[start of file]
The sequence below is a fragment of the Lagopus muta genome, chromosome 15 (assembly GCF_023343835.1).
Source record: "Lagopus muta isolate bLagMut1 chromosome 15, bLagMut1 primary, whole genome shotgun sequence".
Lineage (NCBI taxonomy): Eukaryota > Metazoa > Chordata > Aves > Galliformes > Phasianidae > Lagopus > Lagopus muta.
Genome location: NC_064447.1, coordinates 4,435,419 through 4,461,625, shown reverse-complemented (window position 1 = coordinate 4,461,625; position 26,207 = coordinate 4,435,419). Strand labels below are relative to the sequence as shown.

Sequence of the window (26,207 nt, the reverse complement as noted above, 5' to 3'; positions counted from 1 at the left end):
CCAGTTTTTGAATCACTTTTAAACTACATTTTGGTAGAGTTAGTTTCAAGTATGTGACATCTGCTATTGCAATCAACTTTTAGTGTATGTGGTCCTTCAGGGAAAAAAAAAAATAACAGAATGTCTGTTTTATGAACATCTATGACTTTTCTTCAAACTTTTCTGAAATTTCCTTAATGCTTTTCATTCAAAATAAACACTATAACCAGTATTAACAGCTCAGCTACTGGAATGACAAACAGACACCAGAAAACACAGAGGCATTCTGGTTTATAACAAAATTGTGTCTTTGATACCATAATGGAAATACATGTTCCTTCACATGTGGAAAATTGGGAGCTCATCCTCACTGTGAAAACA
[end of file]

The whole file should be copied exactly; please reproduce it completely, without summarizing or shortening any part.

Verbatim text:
The sequence below is a fragment of the Lagopus muta genome, chromosome 15 (assembly GCF_023343835.1).
Source record: "Lagopus muta isolate bLagMut1 chromosome 15, bLagMut1 primary, whole genome shotgun sequence".
Lineage (NCBI taxonomy): Eukaryota > Metazoa > Chordata > Aves > Galliformes > Phasianidae > Lagopus > Lagopus muta.
Genome location: NC_064447.1, coordinates 4,435,419 through 4,461,625, shown reverse-complemented (window position 1 = coordinate 4,461,625; position 26,207 = coordinate 4,435,419). Strand labels below are relative to the sequence as shown.

Sequence of the window (26,207 nt, the reverse complement as noted above, 5' to 3'; positions counted from 1 at the left end):
CCAGTTTTTGAATCACTTTTAAACTACATTTTGGTAGAGTTAGTTTCAAGTATGTGACATCTGCTATTGCAATCAACTTTTAGTGTATGTGGTCCTTCAGGGAAAAAAAAAAATAACAGAATGTCTGTTTTATGAACATCTATGACTTTTCTTCAAACTTTTCTGAAATTTCCTTAATGCTTTTCATTCAAAATAAACACTATAACCAGTATTAACAGCTCAGCTACTGGAATGACAAACAGACACCAGAAAACACAGAGGCATTCTGGTTTATAACAAAATTGTGTCTTTGATACCATAATGGAAATACATGTTCCTTCACATGTGGAAAATTGGGAGCTCATCCTCACTGTGAAAACA